NASA/JPL/Malin Space Science Systems
Ancient valleys that may once have been the conduits through which water flowed are common on the surface of Mars. They are also found--filled and buried--in the subsurface, preserved in the rock record. In addition, erosion may take what was once the floor of a valley and leave it as a high-standing, flat-topped ridge. This Mars Global Surveyor (MGS) Mars Orbiter Camera (MOC) image shows a valley in eastern Arabia Terra that, in just one picture, exhibits both negative and positive relief forms. In negative relief, the valley is just that--a valley. In positive relief, instead of a valley, the former floor is now the top of a broad ridge. This MOC image is particularly instructive, because the transition from negative to positive (then back to negative and then again to positive) relief is captured in one small area. These landforms are located near 32.5°N, 314.1°W. The image covers an area about 3 km (1.9 mi) wide. Sunlight illuminates the scene from the lower left.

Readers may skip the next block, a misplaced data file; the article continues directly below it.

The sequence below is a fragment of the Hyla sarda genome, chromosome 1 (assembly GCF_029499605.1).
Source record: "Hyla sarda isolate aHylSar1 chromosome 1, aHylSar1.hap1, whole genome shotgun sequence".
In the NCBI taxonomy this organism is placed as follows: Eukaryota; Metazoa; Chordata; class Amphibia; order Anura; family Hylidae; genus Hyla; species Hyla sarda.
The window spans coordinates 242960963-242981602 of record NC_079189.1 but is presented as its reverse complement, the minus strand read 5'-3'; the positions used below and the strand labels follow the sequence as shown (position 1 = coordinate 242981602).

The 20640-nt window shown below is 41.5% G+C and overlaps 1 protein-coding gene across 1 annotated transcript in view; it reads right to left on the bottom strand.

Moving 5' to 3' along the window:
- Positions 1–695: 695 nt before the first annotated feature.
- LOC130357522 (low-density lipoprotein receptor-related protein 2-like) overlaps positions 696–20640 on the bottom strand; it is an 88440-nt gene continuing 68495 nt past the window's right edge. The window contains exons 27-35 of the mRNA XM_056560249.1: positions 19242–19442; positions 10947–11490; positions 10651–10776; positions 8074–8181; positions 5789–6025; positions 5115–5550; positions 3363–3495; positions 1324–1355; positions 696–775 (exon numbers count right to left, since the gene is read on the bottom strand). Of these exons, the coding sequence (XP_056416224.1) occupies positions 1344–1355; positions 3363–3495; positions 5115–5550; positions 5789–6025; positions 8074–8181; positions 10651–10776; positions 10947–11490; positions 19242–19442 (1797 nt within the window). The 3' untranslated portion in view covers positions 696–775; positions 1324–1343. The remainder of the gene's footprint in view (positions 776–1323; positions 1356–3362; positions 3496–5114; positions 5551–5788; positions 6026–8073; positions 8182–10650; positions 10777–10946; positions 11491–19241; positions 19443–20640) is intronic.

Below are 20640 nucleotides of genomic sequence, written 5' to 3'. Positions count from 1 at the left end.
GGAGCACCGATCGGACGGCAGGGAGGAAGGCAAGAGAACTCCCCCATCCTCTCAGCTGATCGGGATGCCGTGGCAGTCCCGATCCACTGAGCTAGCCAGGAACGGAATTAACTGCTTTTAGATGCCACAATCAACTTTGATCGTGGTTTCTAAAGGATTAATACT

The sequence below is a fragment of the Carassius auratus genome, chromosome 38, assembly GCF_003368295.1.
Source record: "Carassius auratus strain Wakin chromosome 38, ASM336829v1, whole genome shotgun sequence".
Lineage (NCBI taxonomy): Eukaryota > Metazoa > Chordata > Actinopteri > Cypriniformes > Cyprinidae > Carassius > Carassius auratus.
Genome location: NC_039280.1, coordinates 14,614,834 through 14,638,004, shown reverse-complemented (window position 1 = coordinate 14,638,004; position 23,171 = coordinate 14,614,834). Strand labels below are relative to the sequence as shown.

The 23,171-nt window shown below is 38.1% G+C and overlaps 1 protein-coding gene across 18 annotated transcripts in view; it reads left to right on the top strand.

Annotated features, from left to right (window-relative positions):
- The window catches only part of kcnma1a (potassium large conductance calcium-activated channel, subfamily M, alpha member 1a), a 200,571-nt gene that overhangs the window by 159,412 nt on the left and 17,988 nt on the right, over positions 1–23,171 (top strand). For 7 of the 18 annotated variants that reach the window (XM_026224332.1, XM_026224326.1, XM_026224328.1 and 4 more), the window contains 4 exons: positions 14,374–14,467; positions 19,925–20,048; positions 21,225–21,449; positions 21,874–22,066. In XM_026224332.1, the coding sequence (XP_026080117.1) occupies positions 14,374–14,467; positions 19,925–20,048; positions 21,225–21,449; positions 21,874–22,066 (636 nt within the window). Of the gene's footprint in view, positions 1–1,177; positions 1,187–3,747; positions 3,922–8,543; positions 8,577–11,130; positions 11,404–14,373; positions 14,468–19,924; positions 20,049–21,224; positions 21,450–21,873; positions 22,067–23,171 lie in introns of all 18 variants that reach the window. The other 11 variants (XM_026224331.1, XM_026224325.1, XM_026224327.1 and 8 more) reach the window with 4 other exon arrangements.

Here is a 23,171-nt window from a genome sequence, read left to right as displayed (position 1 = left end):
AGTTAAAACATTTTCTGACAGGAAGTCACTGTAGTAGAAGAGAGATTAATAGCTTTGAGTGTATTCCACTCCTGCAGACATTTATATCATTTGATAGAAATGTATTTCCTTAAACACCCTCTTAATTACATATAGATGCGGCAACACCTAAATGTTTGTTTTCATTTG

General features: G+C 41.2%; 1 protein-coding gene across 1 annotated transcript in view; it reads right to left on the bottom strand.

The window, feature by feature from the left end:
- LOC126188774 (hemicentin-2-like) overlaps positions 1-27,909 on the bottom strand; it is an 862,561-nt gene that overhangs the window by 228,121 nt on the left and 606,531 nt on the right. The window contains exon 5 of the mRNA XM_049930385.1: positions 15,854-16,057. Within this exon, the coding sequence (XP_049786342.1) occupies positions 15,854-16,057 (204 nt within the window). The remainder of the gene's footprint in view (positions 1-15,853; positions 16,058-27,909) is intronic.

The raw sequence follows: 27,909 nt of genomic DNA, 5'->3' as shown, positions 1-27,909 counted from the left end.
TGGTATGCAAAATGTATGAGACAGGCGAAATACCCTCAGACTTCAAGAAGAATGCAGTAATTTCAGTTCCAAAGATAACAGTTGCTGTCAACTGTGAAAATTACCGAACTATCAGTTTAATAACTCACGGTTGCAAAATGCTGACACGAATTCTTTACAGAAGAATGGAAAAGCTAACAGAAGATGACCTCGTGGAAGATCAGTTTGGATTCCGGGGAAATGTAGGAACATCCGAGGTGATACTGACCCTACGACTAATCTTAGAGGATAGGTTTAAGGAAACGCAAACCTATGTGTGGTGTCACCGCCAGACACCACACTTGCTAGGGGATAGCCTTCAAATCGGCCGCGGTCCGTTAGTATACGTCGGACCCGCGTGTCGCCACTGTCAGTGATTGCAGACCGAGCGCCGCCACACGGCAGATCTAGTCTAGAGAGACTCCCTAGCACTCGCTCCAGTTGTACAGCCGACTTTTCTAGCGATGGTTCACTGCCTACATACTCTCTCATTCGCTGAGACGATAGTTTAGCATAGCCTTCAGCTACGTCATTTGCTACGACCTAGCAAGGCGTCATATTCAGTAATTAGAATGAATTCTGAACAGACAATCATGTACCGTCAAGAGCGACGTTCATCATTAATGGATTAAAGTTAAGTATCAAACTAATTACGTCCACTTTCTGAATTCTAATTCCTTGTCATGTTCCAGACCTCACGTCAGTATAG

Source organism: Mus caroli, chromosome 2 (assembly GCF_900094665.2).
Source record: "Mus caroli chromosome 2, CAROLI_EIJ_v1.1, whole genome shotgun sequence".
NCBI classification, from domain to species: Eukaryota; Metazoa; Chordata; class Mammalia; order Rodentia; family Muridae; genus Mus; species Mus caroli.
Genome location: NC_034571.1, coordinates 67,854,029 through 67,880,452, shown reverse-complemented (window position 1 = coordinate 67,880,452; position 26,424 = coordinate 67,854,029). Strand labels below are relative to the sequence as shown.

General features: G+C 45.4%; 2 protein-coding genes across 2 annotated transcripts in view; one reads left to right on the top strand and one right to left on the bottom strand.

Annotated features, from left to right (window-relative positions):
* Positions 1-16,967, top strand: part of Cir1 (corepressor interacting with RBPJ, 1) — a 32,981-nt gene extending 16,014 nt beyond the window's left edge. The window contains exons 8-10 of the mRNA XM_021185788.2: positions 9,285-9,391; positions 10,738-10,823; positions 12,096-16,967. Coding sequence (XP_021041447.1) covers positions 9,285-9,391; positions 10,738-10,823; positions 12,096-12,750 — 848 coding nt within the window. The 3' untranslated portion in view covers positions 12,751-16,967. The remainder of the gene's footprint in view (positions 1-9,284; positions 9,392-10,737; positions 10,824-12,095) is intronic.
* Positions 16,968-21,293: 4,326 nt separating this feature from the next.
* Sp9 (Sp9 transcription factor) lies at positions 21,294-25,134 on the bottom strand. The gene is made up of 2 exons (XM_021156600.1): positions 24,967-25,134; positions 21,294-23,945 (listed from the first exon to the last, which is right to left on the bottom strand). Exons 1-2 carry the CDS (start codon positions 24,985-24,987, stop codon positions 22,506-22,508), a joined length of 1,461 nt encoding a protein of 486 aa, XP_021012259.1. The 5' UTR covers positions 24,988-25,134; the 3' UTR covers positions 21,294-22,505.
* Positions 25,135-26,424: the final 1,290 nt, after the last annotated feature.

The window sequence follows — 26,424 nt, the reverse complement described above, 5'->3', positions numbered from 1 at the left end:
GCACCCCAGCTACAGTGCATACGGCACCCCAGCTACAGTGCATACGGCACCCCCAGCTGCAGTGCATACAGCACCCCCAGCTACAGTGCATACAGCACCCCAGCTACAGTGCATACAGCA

Malin Space Science Systems and the California Institute of Technology built the MOC using spare hardware from the Mars Observer mission. MSSS operates the camera from its facilities in San Diego, California. The Jet Propulsion Laboratory's Mars Surveyor Operations Project operates the Mars Global Surveyor spacecraft with its industrial partner, Lockheed Martin Astronautics, from facilities in Pasadena, California and Denver, Colorado.